Classification of equity shares in terms of anticipated earnings

In terms of the anticipated earnings of the companies, shares are generally classified on the basis of their market price in relation to one of the following measures:

  • Price/Earnings Ratio is the price of a share divided by the earnings per share, and indicates what the investors are willing to pay for the company’s earning potential. Young and/or fast growing companies usually have high P/E ratios. Established companies in mature industries may have lower P/E ratios. The P/E analysis is sometimes supplemented with ratios such as Market Price to Book Value and Market Price to Cash Flow per share.
  • Dividend Yield for a stock is the ratio of dividend paid per share to current market price. Low P/E stocks usually have high dividend yields. In India, at least in the past, investors have indicated a preference for the high dividend paying shares. What matters to fund managers is the potential dividend yields based on earnings prospects.

Based on companies’ anticipated earnings and in the light of the investment management experience the world over, stocks are classified in the following groups:

  • Cyclical Stocks are shares of companies whose earnings are correlated with the state of the economy. Their earnings (and therefore, their share prices) tend to go up during upward economic cycles and vice versa. Cement or Aluminium producers fall into this category, just as an example. These companies may command relatively lower P/E ratios, and have higher dividend pay-outs.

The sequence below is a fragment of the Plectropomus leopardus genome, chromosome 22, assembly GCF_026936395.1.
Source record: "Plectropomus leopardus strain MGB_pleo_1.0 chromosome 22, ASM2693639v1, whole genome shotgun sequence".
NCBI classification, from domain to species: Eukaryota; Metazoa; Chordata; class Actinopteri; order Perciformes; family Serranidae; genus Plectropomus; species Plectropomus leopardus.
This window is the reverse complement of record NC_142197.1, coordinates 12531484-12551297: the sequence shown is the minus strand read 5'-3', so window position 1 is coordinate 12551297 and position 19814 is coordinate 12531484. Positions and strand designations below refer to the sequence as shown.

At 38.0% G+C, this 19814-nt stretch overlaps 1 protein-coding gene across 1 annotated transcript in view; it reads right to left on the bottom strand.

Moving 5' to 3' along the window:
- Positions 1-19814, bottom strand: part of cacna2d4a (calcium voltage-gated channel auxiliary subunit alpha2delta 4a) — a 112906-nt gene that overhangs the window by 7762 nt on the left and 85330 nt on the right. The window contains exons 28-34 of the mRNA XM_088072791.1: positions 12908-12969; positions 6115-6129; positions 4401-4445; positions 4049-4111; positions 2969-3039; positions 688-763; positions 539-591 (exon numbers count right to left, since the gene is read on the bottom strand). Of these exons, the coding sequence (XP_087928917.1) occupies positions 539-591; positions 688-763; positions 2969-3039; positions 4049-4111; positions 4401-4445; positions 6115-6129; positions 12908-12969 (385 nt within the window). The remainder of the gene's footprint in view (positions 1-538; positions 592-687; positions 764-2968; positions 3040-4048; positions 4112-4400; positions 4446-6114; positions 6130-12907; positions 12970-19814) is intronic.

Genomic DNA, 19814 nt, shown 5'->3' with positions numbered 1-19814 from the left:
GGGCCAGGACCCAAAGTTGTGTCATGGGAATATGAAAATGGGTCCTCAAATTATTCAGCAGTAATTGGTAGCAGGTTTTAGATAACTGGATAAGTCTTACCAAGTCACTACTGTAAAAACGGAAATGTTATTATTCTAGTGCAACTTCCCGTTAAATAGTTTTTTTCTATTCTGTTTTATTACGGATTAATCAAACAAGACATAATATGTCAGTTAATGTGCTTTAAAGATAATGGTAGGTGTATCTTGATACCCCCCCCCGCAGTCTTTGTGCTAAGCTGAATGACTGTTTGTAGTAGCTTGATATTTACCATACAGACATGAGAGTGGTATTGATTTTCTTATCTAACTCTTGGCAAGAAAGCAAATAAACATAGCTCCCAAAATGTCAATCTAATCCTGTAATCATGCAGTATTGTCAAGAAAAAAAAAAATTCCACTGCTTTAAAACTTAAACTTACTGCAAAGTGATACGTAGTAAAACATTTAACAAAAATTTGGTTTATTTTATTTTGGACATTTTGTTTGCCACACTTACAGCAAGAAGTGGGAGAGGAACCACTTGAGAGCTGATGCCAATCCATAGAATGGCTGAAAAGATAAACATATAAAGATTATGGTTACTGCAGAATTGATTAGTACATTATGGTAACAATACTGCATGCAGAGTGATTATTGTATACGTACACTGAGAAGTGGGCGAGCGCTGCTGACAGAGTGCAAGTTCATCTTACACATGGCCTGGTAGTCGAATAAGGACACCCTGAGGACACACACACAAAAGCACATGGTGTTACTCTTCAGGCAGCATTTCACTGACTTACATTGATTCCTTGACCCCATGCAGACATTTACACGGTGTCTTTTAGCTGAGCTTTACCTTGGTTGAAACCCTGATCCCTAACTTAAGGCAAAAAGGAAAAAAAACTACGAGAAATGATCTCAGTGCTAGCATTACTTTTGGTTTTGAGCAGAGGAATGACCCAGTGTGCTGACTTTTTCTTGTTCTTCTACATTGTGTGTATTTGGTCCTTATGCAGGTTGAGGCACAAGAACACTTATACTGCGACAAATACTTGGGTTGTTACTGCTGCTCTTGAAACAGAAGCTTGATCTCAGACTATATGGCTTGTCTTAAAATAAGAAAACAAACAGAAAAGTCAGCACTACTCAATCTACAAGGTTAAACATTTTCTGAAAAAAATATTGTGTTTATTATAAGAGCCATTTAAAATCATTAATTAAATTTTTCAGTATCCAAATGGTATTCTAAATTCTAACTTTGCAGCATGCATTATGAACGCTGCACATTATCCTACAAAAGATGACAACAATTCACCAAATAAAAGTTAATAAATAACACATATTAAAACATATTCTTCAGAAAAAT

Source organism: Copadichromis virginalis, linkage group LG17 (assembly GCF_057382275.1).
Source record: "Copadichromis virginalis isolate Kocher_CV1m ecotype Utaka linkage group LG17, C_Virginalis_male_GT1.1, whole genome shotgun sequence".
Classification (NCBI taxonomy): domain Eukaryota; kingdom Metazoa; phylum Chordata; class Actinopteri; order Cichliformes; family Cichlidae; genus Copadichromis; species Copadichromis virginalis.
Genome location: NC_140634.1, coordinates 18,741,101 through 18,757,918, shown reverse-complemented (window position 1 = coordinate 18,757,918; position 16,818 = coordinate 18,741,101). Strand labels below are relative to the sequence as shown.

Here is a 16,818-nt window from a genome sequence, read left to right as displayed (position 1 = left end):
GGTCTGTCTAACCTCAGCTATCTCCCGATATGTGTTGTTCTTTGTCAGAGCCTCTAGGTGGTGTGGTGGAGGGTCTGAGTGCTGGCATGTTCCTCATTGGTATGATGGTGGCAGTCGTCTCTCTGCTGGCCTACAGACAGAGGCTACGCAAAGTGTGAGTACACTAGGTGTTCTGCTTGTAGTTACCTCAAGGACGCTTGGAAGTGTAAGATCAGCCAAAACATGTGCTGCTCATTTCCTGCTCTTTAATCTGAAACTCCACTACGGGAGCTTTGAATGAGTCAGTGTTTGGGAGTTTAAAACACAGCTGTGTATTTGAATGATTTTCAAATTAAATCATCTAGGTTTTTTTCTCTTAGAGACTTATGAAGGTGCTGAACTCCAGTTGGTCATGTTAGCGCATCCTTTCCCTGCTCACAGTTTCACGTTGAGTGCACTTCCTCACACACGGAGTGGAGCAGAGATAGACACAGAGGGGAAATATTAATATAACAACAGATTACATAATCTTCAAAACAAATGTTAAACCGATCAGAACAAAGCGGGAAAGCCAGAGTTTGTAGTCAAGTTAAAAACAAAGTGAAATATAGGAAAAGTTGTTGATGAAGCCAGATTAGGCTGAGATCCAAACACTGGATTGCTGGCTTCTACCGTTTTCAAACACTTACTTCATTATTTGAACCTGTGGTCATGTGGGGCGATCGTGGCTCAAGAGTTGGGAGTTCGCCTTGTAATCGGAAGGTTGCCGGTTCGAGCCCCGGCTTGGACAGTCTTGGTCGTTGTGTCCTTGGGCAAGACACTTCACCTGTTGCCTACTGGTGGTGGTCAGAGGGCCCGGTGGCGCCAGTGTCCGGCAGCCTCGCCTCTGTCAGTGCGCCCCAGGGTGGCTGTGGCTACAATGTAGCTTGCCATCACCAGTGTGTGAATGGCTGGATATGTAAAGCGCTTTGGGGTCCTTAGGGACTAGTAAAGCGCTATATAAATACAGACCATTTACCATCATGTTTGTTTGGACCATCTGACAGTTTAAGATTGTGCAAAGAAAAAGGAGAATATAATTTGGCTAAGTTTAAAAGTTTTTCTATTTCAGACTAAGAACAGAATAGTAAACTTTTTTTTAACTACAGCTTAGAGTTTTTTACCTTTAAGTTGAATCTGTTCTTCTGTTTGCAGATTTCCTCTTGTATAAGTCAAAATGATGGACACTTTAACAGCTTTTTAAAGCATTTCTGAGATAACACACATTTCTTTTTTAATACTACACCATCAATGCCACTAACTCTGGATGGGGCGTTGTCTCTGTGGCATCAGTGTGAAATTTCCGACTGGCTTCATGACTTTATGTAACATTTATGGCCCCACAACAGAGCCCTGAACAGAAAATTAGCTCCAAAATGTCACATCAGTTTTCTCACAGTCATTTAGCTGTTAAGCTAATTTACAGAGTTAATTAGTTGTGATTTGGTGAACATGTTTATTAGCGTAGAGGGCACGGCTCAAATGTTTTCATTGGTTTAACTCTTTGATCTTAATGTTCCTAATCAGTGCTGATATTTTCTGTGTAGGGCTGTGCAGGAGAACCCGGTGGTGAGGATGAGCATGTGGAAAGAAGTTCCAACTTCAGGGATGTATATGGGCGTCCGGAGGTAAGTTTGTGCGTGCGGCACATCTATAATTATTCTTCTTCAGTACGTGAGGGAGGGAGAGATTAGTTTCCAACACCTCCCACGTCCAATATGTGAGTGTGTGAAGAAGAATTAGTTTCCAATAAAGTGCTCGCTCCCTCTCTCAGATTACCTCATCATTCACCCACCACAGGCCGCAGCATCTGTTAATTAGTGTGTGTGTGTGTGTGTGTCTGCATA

• Growth Stocks are shares of companies whose earnings are expected to increase at rates that exceed normal market levels. They tend to reinvest earnings and usually have high P/E ratios and low dividend yields. Software or information technology company shares are an example of this type. Fund managers try to identify the sectors or companies that have a high growth potential.
  • Value Stocks are shares of companies in mature industries and are expected to yield low growth in earnings. These companies may, however, have assets whose values have not been recognised by investors in general. Fund managers try to identify such currently under-valued stocks that in their opinion can yield superior returns later. A cement company with a lot of real estate and a company with good brand names are examples of potential value shares.

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